Light Posted on July 23, 2008

Illustrating this column, and feeding the insatiable Flower of the Week and Tree of the Month pages, gives my camera an unaccustomed amount of exercise. It is also reminding me that the only thing you can photograph is light. Perhaps it is too obvious to mention, but I find it more than useful; I find it essential in deciding whether a shot is worth the exposure.

These summer days, under a sky of sailing clouds in brilliant blue, you can choose the sunlit moment or the cloudy one. One gives bright highlights and deep shadows, the other a more sober picture, not necessarily truer but easier to read for information: to see the precise shape of a plant and its parts. Which is more informative about a garden? There is no categorical answer. In a sunlit photograph the lighting and shadow certainly distort the volumes and voids. They can convey, on the other hand, the sort of vitality that makes you want to visit.

Looking through such a collection of near ideal photographs as, for example, Andrew Lawson’s in The English Garden (2007, with Ursula Buchan) I find that more appear to have been taken on overcast days than under direct sunshine. The appearance is probably deceptive: filters can modify over-dramatic contrasts as well as correcting colours. Nothing, on the other hand, can penetrate the blackness of  shadows created by strong direct light. The goal is lighting as even as possible without dulling the brilliance of colour and detail that brings a picture to life. Light from behind a plant often shows its character best of all.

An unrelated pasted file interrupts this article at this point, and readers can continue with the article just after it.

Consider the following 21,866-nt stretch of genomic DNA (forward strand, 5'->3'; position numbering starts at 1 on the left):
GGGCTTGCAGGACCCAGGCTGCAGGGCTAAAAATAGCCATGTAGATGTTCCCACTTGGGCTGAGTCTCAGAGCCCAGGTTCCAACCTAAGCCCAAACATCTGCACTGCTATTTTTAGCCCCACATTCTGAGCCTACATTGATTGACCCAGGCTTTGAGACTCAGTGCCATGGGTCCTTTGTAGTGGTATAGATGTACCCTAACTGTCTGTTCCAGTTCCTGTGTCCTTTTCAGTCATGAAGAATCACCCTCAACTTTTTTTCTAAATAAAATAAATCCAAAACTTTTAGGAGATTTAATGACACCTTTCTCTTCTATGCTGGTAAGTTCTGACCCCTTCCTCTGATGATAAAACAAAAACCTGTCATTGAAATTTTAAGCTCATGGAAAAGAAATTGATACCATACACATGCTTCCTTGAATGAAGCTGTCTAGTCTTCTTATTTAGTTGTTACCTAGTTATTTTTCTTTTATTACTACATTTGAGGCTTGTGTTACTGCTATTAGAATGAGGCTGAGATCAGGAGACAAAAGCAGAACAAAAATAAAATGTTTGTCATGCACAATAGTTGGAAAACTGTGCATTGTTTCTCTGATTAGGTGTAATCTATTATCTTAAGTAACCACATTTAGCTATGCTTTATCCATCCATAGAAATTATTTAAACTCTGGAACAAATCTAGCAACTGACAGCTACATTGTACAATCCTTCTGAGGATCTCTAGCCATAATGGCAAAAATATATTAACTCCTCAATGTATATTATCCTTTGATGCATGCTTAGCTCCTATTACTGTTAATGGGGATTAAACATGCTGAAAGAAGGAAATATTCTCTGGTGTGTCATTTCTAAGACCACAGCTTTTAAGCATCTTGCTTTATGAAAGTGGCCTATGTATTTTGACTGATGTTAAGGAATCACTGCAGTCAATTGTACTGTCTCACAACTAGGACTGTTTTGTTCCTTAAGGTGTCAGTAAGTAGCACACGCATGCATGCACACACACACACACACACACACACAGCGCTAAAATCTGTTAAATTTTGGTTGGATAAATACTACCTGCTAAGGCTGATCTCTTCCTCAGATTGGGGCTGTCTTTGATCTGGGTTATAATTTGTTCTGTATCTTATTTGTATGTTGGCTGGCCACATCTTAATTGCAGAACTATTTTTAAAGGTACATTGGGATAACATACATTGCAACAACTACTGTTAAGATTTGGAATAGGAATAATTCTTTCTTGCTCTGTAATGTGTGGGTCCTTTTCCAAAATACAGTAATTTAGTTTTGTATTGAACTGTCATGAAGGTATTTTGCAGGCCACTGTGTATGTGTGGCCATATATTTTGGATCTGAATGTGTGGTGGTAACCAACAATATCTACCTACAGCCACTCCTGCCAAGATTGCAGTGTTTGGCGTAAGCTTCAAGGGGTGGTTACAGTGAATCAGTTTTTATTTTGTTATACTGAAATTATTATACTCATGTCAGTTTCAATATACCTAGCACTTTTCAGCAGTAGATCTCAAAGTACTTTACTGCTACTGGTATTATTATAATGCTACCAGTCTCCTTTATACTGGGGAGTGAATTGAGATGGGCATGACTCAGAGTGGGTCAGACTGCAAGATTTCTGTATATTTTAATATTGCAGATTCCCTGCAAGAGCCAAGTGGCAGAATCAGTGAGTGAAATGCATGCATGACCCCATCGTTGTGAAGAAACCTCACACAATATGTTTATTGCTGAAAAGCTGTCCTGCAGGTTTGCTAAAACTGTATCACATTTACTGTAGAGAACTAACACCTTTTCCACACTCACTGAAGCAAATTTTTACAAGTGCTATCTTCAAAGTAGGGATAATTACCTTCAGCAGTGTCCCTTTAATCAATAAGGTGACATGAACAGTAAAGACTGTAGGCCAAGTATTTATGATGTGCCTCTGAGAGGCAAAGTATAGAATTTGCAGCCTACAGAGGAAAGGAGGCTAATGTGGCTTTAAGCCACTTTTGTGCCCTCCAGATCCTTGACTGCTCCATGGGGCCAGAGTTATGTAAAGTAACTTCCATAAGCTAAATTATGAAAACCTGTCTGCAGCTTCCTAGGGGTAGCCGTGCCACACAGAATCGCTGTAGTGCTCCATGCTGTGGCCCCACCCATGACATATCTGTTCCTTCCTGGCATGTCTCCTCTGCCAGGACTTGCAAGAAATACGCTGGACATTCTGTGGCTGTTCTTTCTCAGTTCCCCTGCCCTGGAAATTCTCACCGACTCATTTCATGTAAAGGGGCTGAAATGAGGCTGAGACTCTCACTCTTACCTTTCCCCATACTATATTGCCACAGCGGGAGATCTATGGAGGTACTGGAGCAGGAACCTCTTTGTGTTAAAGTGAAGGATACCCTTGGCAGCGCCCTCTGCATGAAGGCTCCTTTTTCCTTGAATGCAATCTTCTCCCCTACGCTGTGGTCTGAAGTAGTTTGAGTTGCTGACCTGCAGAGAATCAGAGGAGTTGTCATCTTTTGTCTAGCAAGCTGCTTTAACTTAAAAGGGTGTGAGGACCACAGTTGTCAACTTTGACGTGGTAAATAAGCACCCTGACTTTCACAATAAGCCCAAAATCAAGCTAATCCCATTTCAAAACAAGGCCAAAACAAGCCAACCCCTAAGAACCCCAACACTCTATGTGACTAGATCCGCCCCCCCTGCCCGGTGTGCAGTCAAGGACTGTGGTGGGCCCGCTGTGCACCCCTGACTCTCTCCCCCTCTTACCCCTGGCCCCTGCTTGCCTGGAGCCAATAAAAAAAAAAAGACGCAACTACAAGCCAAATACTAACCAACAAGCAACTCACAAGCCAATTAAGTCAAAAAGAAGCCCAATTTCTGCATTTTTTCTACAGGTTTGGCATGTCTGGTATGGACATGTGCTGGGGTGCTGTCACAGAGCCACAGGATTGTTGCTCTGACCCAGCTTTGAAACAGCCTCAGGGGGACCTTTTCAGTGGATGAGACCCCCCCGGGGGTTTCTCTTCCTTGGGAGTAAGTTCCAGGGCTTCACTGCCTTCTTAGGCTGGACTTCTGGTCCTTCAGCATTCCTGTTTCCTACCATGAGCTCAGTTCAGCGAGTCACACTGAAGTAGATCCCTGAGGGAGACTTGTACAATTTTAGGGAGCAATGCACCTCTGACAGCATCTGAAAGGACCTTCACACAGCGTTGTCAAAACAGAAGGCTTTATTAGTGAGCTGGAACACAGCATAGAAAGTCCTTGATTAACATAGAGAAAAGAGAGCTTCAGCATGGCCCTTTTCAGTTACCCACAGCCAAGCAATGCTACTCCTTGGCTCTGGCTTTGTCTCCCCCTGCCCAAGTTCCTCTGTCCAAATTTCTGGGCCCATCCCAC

Trees are my biggest problem. It is almost impossible to show the whole of a big tree without including far more sky than helps the picture. The light of the sky kills the detail outlined against it. A storm sky can offer the perfect solution: a tree sunlit against dark clouds is inevitably beautiful.

The other answer, of course, is to be a painter. The Edwardian gardens immortalized by such watercolourists as George Elgood and Margaret Waterfield never existed in such perfection. A painter can illuminate, edit, distort, correct and embellish as no camera can – not even a digital one.

Hugh’s Gardening Books

Trees

Trees was first published in 1973 as The International Book of Trees, two years after The World Atlas of Wine….

Hugh’s Wine Books

Hugh Johnson’s Pocket Wine Book

I wrote my first Pocket Wine Book in 1977, was quite surprised to be asked to revise it in 1978,…

Friends of Trad

The Garden Museum